Wendy Davis represented District 10 in the Texas Senate from 2009 to 2015. In 2016, Davis started Deeds Not Words, a nonprofit that provides resources for young women to take political action.
Starting a few years ago, I certainly knew that there was a pent-up demand for change. We had this growing body of informed, passionate young women who wanted to be a part of helping to make that change, the one so many people understood was needed.
No one could have anticipated how vibrant and active 2017 would be. It activated young women who were already poised to be a part of this conversation—but it also activated a lot of women in their thirties and forties and fifties who had come to believe that we were gaining ground and that everything was OK, that things were getting better, and that they didn’t personally need to participate.
It demonstrated to me that there’s an incredible amount of energy and enthusiasm for being a part of driving change, but in some instances a quandary about exactly how to do that. I knew some guidance was needed and I was also aware of the work that was being done by myriad organizations to advance the interests of women in the reproductive rights world and the economic world and the world of leadership and safety, and I felt like I could serve as a good connector between that energy and all that great work that was being done.
That’s why we birthed our website, Deeds Not Words. What we do on the ground is advocacy training. We train high school and college-aged girls about the legislative process, teach them how to navigate that process, and then we basically mentor them throughout the legislative session, so that we are connecting them in key and important ways to using our voice in the process. And then on social media, almost every day, we push out suggested actions that people can take.
The thing that has really kind of caught us off guard is the makeup of our audience. Interestingly, there’s a lot of people in the 35-to-45 age range actively participating with us. So we’ve been talking about that lately and how we can try to work to make sure that we’re bringing that same advocacy training effort to women who aren’t as young as our initial audience, but who definitely have something to contribute and who want to get involved.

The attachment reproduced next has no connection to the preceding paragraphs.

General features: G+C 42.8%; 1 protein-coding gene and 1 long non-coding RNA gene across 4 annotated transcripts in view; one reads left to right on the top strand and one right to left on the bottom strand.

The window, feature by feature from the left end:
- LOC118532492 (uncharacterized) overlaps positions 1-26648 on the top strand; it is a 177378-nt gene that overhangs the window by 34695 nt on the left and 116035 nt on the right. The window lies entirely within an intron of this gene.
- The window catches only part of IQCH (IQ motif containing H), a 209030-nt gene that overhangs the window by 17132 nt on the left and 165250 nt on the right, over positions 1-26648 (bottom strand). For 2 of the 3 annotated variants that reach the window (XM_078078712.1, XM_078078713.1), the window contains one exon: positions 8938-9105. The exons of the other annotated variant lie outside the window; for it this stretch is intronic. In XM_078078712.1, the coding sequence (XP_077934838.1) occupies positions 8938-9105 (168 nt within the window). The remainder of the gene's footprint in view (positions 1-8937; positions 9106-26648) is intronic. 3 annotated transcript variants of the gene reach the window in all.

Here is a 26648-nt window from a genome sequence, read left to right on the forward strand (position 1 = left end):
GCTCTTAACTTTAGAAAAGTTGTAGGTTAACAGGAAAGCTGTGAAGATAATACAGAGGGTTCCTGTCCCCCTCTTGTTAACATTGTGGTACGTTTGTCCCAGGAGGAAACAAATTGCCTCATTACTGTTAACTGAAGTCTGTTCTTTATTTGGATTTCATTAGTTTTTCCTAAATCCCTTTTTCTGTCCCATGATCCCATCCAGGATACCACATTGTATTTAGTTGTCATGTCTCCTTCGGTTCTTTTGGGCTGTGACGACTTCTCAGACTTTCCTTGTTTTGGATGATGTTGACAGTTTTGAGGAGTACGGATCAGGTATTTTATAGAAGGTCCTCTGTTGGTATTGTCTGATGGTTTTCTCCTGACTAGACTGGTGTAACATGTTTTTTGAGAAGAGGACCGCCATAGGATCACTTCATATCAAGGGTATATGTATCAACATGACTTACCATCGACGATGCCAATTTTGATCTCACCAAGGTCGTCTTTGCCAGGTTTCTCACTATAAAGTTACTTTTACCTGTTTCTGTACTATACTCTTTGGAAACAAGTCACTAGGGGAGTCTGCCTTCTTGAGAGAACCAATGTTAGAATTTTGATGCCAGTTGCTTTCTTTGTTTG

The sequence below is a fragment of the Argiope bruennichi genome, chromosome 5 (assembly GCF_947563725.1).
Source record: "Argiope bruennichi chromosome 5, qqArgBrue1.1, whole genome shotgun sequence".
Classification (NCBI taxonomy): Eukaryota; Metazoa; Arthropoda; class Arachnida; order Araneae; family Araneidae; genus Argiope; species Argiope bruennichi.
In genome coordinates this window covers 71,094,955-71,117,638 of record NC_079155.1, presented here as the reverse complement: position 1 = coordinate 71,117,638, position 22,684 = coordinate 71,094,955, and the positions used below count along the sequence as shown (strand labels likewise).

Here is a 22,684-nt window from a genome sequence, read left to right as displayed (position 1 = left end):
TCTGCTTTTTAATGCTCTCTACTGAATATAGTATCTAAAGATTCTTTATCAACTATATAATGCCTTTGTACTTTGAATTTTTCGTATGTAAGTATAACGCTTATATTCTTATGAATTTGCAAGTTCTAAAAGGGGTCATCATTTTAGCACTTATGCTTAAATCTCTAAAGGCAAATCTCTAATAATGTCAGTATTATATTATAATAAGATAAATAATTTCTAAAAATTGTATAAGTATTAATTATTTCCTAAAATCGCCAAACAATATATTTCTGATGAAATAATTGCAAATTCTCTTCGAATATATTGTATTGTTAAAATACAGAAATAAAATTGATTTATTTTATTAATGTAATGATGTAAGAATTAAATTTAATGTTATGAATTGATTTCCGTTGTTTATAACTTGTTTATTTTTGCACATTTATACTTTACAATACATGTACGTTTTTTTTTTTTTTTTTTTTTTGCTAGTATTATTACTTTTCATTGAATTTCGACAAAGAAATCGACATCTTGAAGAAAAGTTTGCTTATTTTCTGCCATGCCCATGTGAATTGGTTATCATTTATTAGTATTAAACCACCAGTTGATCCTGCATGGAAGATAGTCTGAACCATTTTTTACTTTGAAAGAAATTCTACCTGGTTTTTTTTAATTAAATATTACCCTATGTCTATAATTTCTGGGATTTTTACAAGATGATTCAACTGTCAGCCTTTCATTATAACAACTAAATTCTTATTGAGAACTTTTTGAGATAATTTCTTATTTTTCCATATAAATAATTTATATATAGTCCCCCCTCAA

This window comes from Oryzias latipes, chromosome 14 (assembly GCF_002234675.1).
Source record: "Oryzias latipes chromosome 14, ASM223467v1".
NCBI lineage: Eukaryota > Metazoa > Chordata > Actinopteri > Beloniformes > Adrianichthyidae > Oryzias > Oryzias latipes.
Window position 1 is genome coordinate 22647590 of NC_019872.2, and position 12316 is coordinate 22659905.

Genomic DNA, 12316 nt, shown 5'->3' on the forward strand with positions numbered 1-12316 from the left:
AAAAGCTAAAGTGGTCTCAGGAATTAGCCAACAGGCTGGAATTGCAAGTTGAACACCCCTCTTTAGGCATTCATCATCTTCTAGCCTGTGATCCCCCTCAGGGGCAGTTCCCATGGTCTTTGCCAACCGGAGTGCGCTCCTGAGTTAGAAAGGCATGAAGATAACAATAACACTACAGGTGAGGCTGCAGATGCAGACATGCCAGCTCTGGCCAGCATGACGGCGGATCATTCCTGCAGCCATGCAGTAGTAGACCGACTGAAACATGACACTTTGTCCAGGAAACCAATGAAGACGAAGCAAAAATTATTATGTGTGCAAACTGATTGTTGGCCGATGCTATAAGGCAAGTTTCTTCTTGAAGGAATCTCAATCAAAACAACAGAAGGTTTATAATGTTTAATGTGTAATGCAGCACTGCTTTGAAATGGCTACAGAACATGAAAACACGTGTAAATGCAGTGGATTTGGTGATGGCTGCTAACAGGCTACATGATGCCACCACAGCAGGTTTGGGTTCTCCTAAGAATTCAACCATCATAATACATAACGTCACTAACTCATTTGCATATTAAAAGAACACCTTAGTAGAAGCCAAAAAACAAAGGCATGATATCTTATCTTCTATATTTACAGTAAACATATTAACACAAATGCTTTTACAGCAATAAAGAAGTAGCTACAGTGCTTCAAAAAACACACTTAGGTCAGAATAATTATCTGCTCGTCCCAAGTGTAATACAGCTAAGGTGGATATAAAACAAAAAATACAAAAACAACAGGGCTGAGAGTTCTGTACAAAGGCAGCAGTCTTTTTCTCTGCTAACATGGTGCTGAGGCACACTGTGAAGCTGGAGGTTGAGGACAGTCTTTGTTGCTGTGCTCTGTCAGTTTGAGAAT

Seeing the huge increase in the number of women running this election cycle is just unbelievable. I’m so excited about it. In some of those districts, it’s going to be a watershed year for women. That’s exactly what we need to begin to change the climate for women, not just in elected offices but in every aspect of our social and economic world.
I disagree with those who say the #MeToo movement could go too far. That sentiment exhibits itself anytime there is an effective and active push for change, that somehow you’re going to cause the unintended impact of actually hurting the cause. I just completely disagree with that. To say, for example, that we can’t push for workplace equality and fairness because that will mean that fewer women will get hired is absurd. It’s a victim mentality. No, I don’t think that women are so precious that we have to be treated specially. That’s not what anyone’s asking for here. It’s to be treated with respect and fairness as we would expect any human being, regardless of their gender, sexual orientation, race, or cultural background should be treated.
To see resources about female mentorship, getting involved in local issues, and what to do if you experience sexual harassment, read here.
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The Women’s Voices Project
In a series of as-told-to conversations, two dozen Texas women talk about gender, work, and what needs to change for women in their home state. Read their perspectives here.